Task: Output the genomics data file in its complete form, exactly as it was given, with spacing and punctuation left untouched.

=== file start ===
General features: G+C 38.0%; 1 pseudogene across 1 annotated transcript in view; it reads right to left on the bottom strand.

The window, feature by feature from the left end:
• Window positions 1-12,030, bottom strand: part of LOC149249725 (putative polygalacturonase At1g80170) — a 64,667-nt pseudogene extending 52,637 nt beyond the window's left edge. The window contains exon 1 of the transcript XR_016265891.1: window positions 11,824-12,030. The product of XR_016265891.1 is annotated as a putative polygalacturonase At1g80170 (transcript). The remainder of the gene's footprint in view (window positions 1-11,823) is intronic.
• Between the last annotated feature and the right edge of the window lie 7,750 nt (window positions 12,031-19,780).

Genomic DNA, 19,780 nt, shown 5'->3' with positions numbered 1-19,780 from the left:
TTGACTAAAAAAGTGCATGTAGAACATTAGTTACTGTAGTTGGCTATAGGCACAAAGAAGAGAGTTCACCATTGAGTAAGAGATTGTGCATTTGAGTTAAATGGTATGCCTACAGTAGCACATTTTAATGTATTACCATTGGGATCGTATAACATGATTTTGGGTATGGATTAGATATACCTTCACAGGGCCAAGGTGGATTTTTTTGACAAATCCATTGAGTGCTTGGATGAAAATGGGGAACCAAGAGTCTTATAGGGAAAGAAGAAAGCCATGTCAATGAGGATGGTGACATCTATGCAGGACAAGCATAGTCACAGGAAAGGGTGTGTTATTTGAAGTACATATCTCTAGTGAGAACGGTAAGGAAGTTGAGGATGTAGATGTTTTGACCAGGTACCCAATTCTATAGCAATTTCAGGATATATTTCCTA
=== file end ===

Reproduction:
General features: G+C 38.0%; 1 pseudogene across 1 annotated transcript in view; it reads right to left on the bottom strand.

The window, feature by feature from the left end:
• Window positions 1-12,030, bottom strand: part of LOC149249725 (putative polygalacturonase At1g80170) — a 64,667-nt pseudogene extending 52,637 nt beyond the window's left edge. The window contains exon 1 of the transcript XR_016265891.1: window positions 11,824-12,030. The product of XR_016265891.1 is annotated as a putative polygalacturonase At1g80170 (transcript). The remainder of the gene's footprint in view (window positions 1-11,823) is intronic.
• Between the last annotated feature and the right edge of the window lie 7,750 nt (window positions 12,031-19,780).

Genomic DNA, 19,780 nt, shown 5'->3' with positions numbered 1-19,780 from the left:
TTGACTAAAAAAGTGCATGTAGAACATTAGTTACTGTAGTTGGCTATAGGCACAAAGAAGAGAGTTCACCATTGAGTAAGAGATTGTGCATTTGAGTTAAATGGTATGCCTACAGTAGCACATTTTAATGTATTACCATTGGGATCGTATAACATGATTTTGGGTATGGATTAGATATACCTTCACAGGGCCAAGGTGGATTTTTTTGACAAATCCATTGAGTGCTTGGATGAAAATGGGGAACCAAGAGTCTTATAGGGAAAGAAGAAAGCCATGTCAATGAGGATGGTGACATCTATGCAGGACAAGCATAGTCACAGGAAAGGGTGTGTTATTTGAAGTACATATCTCTAGTGAGAACGGTAAGGAAGTTGAGGATGTAGATGTTTTGACCAGGTACCCAATTCTATAGCAATTTCAGGATATATTTCCTA